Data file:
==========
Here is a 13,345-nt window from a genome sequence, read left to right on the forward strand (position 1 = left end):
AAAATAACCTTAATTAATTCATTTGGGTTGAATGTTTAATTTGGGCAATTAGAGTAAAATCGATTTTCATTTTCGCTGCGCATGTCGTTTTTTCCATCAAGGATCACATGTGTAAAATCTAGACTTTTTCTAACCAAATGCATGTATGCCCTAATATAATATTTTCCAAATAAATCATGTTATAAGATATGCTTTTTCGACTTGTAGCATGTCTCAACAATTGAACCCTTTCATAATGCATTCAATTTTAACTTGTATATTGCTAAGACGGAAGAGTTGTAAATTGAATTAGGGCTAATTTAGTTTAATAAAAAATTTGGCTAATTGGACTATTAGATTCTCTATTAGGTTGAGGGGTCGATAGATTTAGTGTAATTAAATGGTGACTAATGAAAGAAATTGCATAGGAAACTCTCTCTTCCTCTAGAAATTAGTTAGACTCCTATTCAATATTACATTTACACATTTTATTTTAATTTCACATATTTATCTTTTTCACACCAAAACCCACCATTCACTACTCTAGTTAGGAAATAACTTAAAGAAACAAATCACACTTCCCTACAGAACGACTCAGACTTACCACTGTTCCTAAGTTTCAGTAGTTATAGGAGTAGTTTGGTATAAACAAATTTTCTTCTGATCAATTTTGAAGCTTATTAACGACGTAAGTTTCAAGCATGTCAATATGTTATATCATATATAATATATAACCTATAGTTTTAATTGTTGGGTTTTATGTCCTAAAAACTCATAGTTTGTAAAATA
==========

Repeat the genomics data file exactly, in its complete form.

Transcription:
Here is a 13,345-nt window from a genome sequence, read left to right on the forward strand (position 1 = left end):
AAAATAACCTTAATTAATTCATTTGGGTTGAATGTTTAATTTGGGCAATTAGAGTAAAATCGATTTTCATTTTCGCTGCGCATGTCGTTTTTTCCATCAAGGATCACATGTGTAAAATCTAGACTTTTTCTAACCAAATGCATGTATGCCCTAATATAATATTTTCCAAATAAATCATGTTATAAGATATGCTTTTTCGACTTGTAGCATGTCTCAACAATTGAACCCTTTCATAATGCATTCAATTTTAACTTGTATATTGCTAAGACGGAAGAGTTGTAAATTGAATTAGGGCTAATTTAGTTTAATAAAAAATTTGGCTAATTGGACTATTAGATTCTCTATTAGGTTGAGGGGTCGATAGATTTAGTGTAATTAAATGGTGACTAATGAAAGAAATTGCATAGGAAACTCTCTCTTCCTCTAGAAATTAGTTAGACTCCTATTCAATATTACATTTACACATTTTATTTTAATTTCACATATTTATCTTTTTCACACCAAAACCCACCATTCACTACTCTAGTTAGGAAATAACTTAAAGAAACAAATCACACTTCCCTACAGAACGACTCAGACTTACCACTGTTCCTAAGTTTCAGTAGTTATAGGAGTAGTTTGGTATAAACAAATTTTCTTCTGATCAATTTTGAAGCTTATTAACGACGTAAGTTTCAAGCATGTCAATATGTTATATCATATATAATATATAACCTATAGTTTTAATTGTTGGGTTTTATGTCCTAAAAACTCATAGTTTGTAAAATA